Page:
Life feels a bit like that sometimes. We look ahead, and we see nothing staring back. We are terrified. And we want to cling to someone or something. The terror increases when we find that there is no one we can turn to; everybody has abandoned you or are too busy to care. At times like these we begin to truly value friends or a life companion who will stick with us through thick and thin. Some turn to God.

We all know the feeling. There are ocassions when we all would catch a glimpse of the Abyss. The loneliness and the terror are too much for us to bear and we end up making panic decisions. We grab the most convenient means of escape. For some, it is drugs and intoxicants. Others dive into reckless relationships.

The terror of the Abyss is so great that we prefer to endure failed relationships than to face life alone. The messy entanglements of life are better than the Abyss: That dreaded fall into nothingness filled with the echoing howls of despair of one plunging further and further into interminable depths of loneliness.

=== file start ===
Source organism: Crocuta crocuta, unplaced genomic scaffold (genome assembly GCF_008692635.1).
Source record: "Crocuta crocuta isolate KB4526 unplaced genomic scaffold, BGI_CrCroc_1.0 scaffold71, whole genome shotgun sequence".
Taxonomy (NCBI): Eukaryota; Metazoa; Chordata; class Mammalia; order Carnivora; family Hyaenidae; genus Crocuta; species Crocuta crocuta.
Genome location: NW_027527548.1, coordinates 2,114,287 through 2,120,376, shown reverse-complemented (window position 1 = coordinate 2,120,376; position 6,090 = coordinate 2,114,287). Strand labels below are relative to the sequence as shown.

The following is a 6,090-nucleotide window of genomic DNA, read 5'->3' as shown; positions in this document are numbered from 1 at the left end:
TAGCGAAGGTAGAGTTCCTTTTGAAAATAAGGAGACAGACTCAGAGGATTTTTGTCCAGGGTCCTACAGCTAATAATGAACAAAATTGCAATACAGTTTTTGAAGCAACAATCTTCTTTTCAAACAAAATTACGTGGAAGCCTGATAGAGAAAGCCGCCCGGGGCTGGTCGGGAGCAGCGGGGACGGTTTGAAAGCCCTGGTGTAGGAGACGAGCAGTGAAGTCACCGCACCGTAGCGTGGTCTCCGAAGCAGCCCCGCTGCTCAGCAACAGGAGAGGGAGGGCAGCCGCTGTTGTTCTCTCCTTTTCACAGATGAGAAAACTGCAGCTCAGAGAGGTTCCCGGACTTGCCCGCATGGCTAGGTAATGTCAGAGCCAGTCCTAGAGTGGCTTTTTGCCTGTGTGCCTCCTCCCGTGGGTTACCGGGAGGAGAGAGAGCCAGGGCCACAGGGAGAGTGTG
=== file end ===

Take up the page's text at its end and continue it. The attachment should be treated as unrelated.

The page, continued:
It is important that we build and keep friendships, nurture family ties and intensify our faith in the Almighty. In the end, we all help keep each other out of the Abyss.

Sunday, November 09, 2003

Of Skin and Class

Of Skin and Class

It perplexes me why my blog ends up on the top of the Google list when people search for "Manado girls". As far as I can remember I have only mentioned the subject once in passing in one of my entries. Based on my hit reports, I seem to be getting a lot of hits from people hunting for information on this subject, for obvious reasons. It really makes me wonder how Google determines their search rankings.